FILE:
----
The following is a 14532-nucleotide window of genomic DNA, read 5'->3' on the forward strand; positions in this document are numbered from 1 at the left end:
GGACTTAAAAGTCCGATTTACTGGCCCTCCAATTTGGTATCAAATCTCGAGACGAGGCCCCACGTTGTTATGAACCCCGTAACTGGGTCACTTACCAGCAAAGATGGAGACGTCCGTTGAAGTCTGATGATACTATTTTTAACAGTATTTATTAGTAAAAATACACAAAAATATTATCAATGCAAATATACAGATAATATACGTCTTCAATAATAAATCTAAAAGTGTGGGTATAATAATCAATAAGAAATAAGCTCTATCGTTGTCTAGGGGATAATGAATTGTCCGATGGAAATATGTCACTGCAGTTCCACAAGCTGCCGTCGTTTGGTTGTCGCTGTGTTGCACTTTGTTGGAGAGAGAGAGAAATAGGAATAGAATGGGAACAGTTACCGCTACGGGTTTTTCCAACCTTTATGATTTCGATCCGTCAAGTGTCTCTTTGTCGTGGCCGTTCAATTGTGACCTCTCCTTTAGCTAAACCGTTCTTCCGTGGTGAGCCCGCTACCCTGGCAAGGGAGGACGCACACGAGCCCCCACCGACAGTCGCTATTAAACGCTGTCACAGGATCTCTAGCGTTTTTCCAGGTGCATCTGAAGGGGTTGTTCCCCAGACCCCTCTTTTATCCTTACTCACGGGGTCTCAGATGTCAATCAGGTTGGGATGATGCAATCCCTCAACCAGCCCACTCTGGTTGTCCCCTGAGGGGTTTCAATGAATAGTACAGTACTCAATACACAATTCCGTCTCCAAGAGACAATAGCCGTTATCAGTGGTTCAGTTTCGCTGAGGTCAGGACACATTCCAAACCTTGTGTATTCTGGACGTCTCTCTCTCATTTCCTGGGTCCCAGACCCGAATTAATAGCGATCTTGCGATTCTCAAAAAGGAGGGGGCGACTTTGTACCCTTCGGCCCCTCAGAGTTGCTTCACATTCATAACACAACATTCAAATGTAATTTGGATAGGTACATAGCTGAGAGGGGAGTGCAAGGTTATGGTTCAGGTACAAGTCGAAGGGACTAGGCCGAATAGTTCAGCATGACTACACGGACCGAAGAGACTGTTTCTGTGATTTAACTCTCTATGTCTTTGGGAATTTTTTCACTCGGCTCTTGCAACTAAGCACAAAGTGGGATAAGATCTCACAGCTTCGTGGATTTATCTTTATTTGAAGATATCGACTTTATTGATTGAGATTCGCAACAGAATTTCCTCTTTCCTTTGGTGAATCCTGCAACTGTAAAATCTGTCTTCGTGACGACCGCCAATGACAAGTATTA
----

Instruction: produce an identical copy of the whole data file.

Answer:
The following is a 14532-nucleotide window of genomic DNA, read 5'->3' on the forward strand; positions in this document are numbered from 1 at the left end:
GGACTTAAAAGTCCGATTTACTGGCCCTCCAATTTGGTATCAAATCTCGAGACGAGGCCCCACGTTGTTATGAACCCCGTAACTGGGTCACTTACCAGCAAAGATGGAGACGTCCGTTGAAGTCTGATGATACTATTTTTAACAGTATTTATTAGTAAAAATACACAAAAATATTATCAATGCAAATATACAGATAATATACGTCTTCAATAATAAATCTAAAAGTGTGGGTATAATAATCAATAAGAAATAAGCTCTATCGTTGTCTAGGGGATAATGAATTGTCCGATGGAAATATGTCACTGCAGTTCCACAAGCTGCCGTCGTTTGGTTGTCGCTGTGTTGCACTTTGTTGGAGAGAGAGAGAAATAGGAATAGAATGGGAACAGTTACCGCTACGGGTTTTTCCAACCTTTATGATTTCGATCCGTCAAGTGTCTCTTTGTCGTGGCCGTTCAATTGTGACCTCTCCTTTAGCTAAACCGTTCTTCCGTGGTGAGCCCGCTACCCTGGCAAGGGAGGACGCACACGAGCCCCCACCGACAGTCGCTATTAAACGCTGTCACAGGATCTCTAGCGTTTTTCCAGGTGCATCTGAAGGGGTTGTTCCCCAGACCCCTCTTTTATCCTTACTCACGGGGTCTCAGATGTCAATCAGGTTGGGATGATGCAATCCCTCAACCAGCCCACTCTGGTTGTCCCCTGAGGGGTTTCAATGAATAGTACAGTACTCAATACACAATTCCGTCTCCAAGAGACAATAGCCGTTATCAGTGGTTCAGTTTCGCTGAGGTCAGGACACATTCCAAACCTTGTGTATTCTGGACGTCTCTCTCTCATTTCCTGGGTCCCAGACCCGAATTAATAGCGATCTTGCGATTCTCAAAAAGGAGGGGGCGACTTTGTACCCTTCGGCCCCTCAGAGTTGCTTCACATTCATAACACAACATTCAAATGTAATTTGGATAGGTACATAGCTGAGAGGGGAGTGCAAGGTTATGGTTCAGGTACAAGTCGAAGGGACTAGGCCGAATAGTTCAGCATGACTACACGGACCGAAGAGACTGTTTCTGTGATTTAACTCTCTATGTCTTTGGGAATTTTTTCACTCGGCTCTTGCAACTAAGCACAAAGTGGGATAAGATCTCACAGCTTCGTGGATTTATCTTTATTTGAAGATATCGACTTTATTGATTGAGATTCGCAACAGAATTTCCTCTTTCCTTTGGTGAATCCTGCAACTGTAAAATCTGTCTTCGTGACGACCGCCAATGACAAGTATTA